Further reading

  • Multi-species modeling
    • Interspecific similarity & undirectional interspecific interactions
      • Ovaskainen, O., Tikhonov, G., Norberg, A., Guillaume Blanchet, F., Duan, L., Dunson, D., Roslin, T. and Abrego, N., 2017. How to make more out of community data? A conceptual framework and its implementation as models and software. Ecology Letters, 20(5), pp.561-576.
    • Uni-directional interspecific interactions
      • Waddle, J.H., Dorazio, R.M., Walls, S.C., Rice, K.G., Beauchamp, J., Schuman, M.J. and Mazzotti, F.J., 2010. A new parameterization for estimating co-occurrence of interacting species. Ecological Applications, 20(5), pp.1467-1475.

Further reading

  • Spatial autocorrelation
    • Reviews
      • Dormann et al., 2007. Methods to account for spatial autocorrelation in the analysis of species distributional data: a review. Ecography, 30(5), pp.609-628.
      • Beale et al., 2010. Regression analysis of spatial data. Ecology letters, 13(2), pp.246-264.
    • Recent advances
      • Crase, B., Liedloff, A.C. and Wintle, B.A., 2012. A new method for dealing with residual spatial autocorrelation in species distribution models. Ecography, 35(10), pp.879-888.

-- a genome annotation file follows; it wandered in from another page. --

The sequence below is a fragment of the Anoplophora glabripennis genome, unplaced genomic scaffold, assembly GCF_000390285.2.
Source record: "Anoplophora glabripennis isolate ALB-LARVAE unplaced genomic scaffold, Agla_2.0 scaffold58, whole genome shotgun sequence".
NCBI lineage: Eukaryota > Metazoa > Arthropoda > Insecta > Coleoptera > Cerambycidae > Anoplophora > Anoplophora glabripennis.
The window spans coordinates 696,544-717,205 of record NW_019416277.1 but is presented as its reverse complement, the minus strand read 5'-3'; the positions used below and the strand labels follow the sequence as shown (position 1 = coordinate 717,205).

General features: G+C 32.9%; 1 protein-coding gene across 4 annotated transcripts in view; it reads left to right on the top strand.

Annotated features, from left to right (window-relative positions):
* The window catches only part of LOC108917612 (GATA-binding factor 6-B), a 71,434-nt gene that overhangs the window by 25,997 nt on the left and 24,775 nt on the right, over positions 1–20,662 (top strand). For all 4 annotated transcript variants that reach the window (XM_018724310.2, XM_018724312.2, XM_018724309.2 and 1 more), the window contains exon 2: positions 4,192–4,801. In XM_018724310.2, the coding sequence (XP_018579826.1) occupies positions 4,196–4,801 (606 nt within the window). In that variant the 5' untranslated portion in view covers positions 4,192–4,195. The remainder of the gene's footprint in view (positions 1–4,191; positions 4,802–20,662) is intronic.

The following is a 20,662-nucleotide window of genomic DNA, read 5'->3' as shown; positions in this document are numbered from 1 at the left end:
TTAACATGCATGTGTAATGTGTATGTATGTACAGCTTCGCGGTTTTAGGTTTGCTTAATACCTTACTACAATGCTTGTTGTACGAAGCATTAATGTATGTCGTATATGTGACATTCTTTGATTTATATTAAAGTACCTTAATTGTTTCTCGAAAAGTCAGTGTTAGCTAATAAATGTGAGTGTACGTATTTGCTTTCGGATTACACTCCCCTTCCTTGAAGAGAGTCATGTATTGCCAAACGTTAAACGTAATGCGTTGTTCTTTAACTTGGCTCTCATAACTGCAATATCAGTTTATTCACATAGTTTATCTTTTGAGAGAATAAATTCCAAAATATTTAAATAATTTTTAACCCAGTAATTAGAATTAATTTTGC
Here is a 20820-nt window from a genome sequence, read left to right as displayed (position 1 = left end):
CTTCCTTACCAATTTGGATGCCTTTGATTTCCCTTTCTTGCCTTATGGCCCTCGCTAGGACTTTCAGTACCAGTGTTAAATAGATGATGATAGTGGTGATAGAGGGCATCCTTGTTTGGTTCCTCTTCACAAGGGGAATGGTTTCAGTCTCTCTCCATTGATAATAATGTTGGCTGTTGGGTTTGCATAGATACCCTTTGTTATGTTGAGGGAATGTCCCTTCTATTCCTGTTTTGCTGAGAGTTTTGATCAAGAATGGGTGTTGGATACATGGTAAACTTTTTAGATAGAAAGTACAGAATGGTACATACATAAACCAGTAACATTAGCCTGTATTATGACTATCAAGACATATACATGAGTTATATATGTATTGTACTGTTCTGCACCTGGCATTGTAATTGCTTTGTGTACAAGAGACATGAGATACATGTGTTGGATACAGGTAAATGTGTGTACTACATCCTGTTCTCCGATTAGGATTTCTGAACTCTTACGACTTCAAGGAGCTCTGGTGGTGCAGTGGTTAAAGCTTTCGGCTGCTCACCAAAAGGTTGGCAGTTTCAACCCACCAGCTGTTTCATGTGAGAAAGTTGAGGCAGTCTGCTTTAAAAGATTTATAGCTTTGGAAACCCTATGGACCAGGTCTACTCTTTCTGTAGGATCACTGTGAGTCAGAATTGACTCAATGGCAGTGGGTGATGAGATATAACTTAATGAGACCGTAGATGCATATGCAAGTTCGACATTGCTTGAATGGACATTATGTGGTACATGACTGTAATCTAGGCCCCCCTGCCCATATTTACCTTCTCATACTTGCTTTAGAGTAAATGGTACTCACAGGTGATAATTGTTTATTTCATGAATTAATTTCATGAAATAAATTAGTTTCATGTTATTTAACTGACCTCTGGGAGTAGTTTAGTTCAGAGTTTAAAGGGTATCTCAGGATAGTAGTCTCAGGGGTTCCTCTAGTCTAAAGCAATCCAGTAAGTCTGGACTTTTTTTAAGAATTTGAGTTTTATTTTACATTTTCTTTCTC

• Hodges, J.S. and Reich, B.J., 2010. Adding spatially-correlated errors can mess up the fixed effect you love. The American Statistician, 64(4), pp.325-334.

Further reading

  • Dynamic models
    • MacKenzie, D.I., Nichols, J.D., Hines, J.E., Knutson, M.G. and Franklin, A.B., 2003. Estimating site occupancy, colonization, and local extinction when a species is detected imperfectly. Ecology, 84(8), pp.2200-2207.
    • Dail, D. and Madsen, L., 2011. Models for estimating abundance from repeated counts of an open metapopulation. Biometrics, 67(2), pp.577-587.

Further reading

  • Spatially explicit dynamic models
    • Bled, F., Royle, J.A. and Cam, E., 2011. Hierarchical modeling of an invasive spread: the Eurasian Collared-Dove Streptopelia decaocto in the United States. Ecological Applications, 21(1), pp.290-302.
    • Hefley, T.J., Hooten, M.B., Russell, R.E., Walsh, D.P. and Powell, J.A., 2017. When mechanism matters: Bayesian forecasting using models of ecological diffusion. Ecology Letters, 20(5), pp.640-650.
    • Zhao, Q., Royle, J.A. and Boomer, G.S., 2017. Spatially explicit dynamic N-mixture models. Population Ecology, 59(4), pp.293-300.

Thank you